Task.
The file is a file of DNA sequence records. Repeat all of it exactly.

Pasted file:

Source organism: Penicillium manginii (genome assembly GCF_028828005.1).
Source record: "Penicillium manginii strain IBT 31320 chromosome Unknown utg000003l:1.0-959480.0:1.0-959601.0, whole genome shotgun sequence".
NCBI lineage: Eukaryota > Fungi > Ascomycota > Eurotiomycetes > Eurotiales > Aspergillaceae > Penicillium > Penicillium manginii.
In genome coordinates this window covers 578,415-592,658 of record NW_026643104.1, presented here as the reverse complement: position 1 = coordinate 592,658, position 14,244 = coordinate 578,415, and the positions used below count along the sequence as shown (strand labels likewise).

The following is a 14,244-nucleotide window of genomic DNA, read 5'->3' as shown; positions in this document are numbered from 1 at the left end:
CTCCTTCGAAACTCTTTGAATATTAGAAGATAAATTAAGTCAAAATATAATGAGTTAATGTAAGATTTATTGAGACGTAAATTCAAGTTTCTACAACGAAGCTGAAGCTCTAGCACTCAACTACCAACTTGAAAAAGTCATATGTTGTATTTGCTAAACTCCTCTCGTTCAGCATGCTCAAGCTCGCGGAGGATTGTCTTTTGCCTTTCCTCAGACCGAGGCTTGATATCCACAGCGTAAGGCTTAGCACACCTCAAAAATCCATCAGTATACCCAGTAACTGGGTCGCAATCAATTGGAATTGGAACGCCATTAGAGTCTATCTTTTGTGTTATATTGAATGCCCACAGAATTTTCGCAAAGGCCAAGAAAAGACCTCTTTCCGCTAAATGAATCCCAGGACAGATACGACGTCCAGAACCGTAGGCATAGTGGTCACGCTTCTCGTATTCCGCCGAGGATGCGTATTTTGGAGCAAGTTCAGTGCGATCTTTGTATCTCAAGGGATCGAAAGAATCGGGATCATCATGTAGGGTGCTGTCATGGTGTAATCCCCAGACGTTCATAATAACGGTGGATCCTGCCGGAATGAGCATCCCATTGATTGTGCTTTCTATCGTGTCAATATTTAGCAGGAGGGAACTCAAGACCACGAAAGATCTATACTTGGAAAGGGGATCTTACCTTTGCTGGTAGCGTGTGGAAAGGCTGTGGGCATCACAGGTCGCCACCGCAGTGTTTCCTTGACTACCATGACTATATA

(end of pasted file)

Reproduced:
Source organism: Penicillium manginii (genome assembly GCF_028828005.1).
Source record: "Penicillium manginii strain IBT 31320 chromosome Unknown utg000003l:1.0-959480.0:1.0-959601.0, whole genome shotgun sequence".
NCBI lineage: Eukaryota > Fungi > Ascomycota > Eurotiomycetes > Eurotiales > Aspergillaceae > Penicillium > Penicillium manginii.
In genome coordinates this window covers 578,415-592,658 of record NW_026643104.1, presented here as the reverse complement: position 1 = coordinate 592,658, position 14,244 = coordinate 578,415, and the positions used below count along the sequence as shown (strand labels likewise).

The following is a 14,244-nucleotide window of genomic DNA, read 5'->3' as shown; positions in this document are numbered from 1 at the left end:
CTCCTTCGAAACTCTTTGAATATTAGAAGATAAATTAAGTCAAAATATAATGAGTTAATGTAAGATTTATTGAGACGTAAATTCAAGTTTCTACAACGAAGCTGAAGCTCTAGCACTCAACTACCAACTTGAAAAAGTCATATGTTGTATTTGCTAAACTCCTCTCGTTCAGCATGCTCAAGCTCGCGGAGGATTGTCTTTTGCCTTTCCTCAGACCGAGGCTTGATATCCACAGCGTAAGGCTTAGCACACCTCAAAAATCCATCAGTATACCCAGTAACTGGGTCGCAATCAATTGGAATTGGAACGCCATTAGAGTCTATCTTTTGTGTTATATTGAATGCCCACAGAATTTTCGCAAAGGCCAAGAAAAGACCTCTTTCCGCTAAATGAATCCCAGGACAGATACGACGTCCAGAACCGTAGGCATAGTGGTCACGCTTCTCGTATTCCGCCGAGGATGCGTATTTTGGAGCAAGTTCAGTGCGATCTTTGTATCTCAAGGGATCGAAAGAATCGGGATCATCATGTAGGGTGCTGTCATGGTGTAATCCCCAGACGTTCATAATAACGGTGGATCCTGCCGGAATGAGCATCCCATTGATTGTGCTTTCTATCGTGTCAATATTTAGCAGGAGGGAACTCAAGACCACGAAAGATCTATACTTGGAAAGGGGATCTTACCTTTGCTGGTAGCGTGTGGAAAGGCTGTGGGCATCACAGGTCGCCACCGCAGTGTTTCCTTGACTACCATGACTATATA